I would also point out just a little more explicitly, because I'm senior to Charlie so I can be a little more open about these things, the Pakistani military has been deliberately shielding Lashkar-e-Taiba, has not been going after it within Pakistan, and it has also been deliberately shielding the Haqqani Network within North Waziristan for political reasons and complex inter-agency dynamics. There is more than a division's worth of combat power in North Waziristan. It may or may not be sufficient to clear the area out but neither is it similar to what we had in South Waziristan where there was actually an uncontested enemy safe-haven.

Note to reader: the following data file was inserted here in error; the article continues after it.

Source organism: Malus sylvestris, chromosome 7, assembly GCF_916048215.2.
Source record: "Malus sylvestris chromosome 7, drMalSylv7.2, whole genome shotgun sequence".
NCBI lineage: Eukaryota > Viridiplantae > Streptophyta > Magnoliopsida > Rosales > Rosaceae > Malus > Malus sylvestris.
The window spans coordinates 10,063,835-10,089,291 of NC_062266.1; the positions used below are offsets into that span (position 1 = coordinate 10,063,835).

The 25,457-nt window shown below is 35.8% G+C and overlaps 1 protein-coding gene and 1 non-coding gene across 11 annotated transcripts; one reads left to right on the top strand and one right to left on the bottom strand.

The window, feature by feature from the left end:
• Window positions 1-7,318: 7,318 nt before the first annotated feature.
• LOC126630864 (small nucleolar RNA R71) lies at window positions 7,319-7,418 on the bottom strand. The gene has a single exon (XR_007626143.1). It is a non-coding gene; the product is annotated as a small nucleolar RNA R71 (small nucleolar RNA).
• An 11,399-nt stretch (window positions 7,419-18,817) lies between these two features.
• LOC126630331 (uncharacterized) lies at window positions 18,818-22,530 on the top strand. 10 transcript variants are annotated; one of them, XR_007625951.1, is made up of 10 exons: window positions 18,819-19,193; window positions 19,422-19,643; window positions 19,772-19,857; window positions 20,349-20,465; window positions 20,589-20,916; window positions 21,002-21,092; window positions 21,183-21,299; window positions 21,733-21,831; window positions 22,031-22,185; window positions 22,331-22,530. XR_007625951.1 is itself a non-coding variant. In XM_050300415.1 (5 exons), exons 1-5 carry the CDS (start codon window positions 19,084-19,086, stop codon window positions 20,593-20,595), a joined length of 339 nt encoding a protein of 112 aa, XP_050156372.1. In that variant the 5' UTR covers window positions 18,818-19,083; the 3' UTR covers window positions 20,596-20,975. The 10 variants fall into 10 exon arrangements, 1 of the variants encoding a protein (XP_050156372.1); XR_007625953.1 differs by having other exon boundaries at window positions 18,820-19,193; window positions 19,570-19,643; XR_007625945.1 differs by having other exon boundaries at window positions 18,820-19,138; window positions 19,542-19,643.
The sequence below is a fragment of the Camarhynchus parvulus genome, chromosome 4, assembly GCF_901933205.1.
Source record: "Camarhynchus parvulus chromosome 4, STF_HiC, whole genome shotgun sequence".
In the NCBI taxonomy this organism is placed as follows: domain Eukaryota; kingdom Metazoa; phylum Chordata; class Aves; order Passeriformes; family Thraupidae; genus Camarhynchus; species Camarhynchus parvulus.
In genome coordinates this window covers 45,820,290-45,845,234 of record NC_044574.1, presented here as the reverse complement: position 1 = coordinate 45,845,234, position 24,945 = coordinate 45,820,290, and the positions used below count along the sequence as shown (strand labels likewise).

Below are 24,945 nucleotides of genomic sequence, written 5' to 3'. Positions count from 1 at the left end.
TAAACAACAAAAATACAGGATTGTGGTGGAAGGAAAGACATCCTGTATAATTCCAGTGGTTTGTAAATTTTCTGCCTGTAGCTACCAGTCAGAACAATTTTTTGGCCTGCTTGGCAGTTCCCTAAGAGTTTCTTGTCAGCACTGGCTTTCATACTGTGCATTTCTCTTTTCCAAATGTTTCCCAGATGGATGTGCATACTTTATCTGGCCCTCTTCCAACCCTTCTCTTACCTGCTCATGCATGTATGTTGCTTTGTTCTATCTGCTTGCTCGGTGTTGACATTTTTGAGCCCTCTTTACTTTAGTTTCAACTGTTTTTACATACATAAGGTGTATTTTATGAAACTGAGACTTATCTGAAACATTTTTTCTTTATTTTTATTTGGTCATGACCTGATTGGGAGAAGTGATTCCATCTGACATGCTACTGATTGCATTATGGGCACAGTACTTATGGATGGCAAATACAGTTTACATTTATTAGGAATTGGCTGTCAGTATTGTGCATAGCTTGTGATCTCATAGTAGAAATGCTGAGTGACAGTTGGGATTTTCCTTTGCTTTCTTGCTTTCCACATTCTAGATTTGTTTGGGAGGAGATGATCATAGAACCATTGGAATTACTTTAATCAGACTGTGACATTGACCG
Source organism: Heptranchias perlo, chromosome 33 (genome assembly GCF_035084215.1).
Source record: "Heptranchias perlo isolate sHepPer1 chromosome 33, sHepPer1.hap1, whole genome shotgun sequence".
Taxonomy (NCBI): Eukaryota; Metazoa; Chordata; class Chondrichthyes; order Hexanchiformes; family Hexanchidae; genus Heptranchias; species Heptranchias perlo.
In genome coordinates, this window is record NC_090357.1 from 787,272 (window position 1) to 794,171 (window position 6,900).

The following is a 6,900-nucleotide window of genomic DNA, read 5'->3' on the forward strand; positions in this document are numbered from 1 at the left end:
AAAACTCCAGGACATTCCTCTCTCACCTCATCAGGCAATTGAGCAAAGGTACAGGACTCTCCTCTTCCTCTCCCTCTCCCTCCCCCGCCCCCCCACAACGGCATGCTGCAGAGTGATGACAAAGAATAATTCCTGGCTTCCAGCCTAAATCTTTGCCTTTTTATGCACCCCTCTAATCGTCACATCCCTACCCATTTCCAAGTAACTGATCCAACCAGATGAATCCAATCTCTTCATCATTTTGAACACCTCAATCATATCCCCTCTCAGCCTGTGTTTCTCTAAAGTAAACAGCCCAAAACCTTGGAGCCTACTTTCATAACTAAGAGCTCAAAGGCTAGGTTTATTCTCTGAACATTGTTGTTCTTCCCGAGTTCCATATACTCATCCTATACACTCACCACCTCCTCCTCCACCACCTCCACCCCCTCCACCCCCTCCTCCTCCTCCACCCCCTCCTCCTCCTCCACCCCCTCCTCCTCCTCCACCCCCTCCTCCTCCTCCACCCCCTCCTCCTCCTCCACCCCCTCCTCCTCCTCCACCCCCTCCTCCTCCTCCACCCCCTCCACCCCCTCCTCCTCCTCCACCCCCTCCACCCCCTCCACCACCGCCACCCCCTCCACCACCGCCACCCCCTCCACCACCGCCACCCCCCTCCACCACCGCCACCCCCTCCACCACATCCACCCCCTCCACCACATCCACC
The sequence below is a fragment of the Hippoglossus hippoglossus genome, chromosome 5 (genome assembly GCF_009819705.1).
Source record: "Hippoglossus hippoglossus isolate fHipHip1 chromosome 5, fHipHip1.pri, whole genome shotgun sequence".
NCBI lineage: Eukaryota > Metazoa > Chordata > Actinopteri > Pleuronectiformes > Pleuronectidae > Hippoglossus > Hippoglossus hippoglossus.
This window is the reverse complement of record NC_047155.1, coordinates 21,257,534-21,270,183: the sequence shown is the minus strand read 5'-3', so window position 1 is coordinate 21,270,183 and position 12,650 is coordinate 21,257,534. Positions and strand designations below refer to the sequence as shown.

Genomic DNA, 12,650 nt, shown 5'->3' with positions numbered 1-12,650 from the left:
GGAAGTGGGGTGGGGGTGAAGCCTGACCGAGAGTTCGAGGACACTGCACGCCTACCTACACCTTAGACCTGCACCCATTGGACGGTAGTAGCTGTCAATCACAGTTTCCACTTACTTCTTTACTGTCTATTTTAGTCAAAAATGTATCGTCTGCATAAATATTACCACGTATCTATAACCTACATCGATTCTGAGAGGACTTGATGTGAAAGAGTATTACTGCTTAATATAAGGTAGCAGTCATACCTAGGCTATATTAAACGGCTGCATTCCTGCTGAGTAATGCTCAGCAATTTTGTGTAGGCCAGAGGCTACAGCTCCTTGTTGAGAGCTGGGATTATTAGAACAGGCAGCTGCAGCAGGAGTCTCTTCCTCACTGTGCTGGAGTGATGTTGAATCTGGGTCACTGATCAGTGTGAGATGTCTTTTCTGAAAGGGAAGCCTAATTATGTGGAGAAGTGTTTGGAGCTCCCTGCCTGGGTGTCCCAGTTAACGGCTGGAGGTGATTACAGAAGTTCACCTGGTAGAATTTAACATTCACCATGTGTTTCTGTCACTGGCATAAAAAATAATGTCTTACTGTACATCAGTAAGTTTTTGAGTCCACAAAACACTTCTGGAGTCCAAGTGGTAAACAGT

So, we need to be careful not to fall into the trap that, honestly, even some of the Pakistani statements would lead you into of saying, well, the Pakistani's don't have forces to send, it's too hard, they want to do an invasion of North Waziristan. That's really not what we're talking about at this point. In North Waziristan what we'd be talking about is a change in focus, removing some protections from groups that they know are there but they haven't been targeting and operating against them. Doing that would increase the threat that they face, it would certainly galvanize the local enemy against them and create a bigger problem but it is not the case that we're talking about: the Pakistani military having to find a completely new set of forces, send them into an area that the insurgents have owned uncontested, and do what they did in South Waziristan. This is a question of military capability. It's also a question of political will.